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Fitzgerald for CDC

Brenda Fitzgerald, the public health commissioner of Georgia, has been named to lead the US Centers for Disease Control and Prevention, according to Stat News.

Fitzgerald, an obstetrician-gynecologist and two-time Republican congressional candidate, has practiced medicine for some 30 years, Stat News adds. She has run Georgia's public health department since 2011 and is the president-elect of the Association of State and Territorial Health Officials, a nonprofit group that represents US public health agencies, the Washington Post reports.

"Having known Dr. Fitzgerald for many years, I know that she has a deep appreciation and understanding of medicine, public health, policy, and leadership — all qualities that will prove vital as she leads the CDC in its work to protect America's health 24/7," Health and Human Services Secretary Tom Price says in a statement announcing her appointment.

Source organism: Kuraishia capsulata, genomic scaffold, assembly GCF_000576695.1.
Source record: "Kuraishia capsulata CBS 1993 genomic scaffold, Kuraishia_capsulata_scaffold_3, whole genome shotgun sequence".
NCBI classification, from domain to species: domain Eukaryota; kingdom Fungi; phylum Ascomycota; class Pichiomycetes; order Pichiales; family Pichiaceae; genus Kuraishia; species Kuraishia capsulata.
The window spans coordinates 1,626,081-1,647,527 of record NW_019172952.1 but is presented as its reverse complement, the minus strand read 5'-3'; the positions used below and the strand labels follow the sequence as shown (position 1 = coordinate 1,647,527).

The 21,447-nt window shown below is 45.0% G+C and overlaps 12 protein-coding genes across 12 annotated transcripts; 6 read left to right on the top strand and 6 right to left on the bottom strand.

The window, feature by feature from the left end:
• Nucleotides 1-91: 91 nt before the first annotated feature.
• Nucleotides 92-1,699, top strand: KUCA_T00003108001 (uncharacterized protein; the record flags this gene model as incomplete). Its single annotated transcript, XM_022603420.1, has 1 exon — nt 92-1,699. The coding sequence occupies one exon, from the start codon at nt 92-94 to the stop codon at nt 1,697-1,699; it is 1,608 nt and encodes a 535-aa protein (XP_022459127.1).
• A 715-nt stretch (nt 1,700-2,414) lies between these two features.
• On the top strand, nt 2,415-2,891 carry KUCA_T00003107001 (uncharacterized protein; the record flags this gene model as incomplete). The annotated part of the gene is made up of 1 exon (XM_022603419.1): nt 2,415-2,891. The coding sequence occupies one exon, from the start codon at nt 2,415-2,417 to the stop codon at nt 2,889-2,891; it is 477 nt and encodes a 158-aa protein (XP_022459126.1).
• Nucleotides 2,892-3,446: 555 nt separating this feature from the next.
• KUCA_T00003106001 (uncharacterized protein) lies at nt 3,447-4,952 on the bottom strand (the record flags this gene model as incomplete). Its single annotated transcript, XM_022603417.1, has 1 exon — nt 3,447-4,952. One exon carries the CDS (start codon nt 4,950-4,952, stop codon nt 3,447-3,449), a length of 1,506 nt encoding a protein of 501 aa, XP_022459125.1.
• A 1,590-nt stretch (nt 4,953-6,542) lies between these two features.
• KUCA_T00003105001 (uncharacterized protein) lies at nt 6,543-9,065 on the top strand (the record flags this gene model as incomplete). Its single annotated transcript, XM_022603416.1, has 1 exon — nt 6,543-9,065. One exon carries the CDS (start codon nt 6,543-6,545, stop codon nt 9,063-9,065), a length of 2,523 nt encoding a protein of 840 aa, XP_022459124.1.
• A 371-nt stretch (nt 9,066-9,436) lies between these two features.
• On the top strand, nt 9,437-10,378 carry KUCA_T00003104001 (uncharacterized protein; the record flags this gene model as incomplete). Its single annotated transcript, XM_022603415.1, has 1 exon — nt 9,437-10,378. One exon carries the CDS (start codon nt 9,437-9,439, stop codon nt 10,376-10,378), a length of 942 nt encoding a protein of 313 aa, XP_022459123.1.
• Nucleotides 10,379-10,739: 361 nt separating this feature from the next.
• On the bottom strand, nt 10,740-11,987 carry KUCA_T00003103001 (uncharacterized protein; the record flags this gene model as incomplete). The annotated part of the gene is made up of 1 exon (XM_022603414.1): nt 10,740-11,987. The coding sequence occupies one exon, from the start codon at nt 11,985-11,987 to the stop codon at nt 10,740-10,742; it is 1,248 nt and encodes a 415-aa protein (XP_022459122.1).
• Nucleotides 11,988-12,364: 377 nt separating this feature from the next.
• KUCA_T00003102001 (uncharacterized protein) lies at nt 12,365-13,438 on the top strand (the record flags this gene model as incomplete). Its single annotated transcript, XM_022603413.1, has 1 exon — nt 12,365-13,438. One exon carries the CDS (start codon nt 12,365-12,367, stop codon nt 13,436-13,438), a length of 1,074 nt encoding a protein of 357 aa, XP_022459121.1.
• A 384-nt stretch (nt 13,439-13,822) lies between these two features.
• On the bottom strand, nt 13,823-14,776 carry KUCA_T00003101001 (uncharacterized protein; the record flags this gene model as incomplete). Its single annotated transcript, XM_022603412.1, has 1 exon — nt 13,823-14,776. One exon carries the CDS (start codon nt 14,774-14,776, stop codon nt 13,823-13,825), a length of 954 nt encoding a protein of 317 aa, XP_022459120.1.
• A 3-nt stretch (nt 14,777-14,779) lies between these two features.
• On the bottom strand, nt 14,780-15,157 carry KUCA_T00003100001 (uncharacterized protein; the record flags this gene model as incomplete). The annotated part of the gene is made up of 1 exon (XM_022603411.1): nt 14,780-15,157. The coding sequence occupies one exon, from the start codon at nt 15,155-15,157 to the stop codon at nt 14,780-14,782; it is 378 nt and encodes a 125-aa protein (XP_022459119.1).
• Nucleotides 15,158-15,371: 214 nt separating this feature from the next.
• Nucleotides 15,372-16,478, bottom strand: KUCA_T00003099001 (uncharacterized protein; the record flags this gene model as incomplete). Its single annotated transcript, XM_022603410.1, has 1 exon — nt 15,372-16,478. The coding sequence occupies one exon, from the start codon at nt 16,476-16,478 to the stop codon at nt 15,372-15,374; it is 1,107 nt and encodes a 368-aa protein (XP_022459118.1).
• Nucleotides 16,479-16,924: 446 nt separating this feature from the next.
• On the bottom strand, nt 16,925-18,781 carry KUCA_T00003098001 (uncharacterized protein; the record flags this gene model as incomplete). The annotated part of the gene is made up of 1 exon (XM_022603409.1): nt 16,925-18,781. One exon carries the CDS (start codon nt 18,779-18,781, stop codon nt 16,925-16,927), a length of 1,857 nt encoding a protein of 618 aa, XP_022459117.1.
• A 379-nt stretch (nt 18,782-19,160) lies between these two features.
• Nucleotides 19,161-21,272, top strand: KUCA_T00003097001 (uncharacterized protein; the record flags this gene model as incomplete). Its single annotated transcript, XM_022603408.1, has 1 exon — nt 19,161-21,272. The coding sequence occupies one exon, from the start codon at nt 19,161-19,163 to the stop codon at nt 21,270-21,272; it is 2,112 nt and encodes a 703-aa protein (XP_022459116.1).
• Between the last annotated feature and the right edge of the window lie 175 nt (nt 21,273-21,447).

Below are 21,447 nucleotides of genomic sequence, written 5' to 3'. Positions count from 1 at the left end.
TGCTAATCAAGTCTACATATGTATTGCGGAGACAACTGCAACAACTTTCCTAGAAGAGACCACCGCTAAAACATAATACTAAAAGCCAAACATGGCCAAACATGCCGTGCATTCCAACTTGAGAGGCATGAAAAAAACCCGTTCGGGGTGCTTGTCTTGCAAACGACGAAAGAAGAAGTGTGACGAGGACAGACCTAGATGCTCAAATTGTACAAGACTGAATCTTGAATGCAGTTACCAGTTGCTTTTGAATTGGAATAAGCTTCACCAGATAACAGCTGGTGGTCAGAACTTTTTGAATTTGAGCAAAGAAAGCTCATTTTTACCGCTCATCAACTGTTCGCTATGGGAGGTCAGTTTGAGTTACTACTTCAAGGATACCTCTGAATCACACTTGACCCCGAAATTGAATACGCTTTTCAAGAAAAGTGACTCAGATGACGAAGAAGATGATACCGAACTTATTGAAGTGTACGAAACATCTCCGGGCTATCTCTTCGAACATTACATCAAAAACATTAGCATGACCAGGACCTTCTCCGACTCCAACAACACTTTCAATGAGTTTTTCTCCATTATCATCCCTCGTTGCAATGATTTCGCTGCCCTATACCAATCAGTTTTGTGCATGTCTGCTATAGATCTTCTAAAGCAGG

Fitzgerald is to replace Tom Frieden, who served as CDC director during the Obama administration and stepped down in January. "It's a good thing that she has experience running a public health agency," Friedan tells the Washington Post. "That's critically important to being successful at CDC."

Stat News adds that Fitzgerald has previously endorsed vaccinations, and the Post adds that she coordinated state resources during the West African Ebola outbreak when patients were airlifted to Emory University in Atlanta for treatment.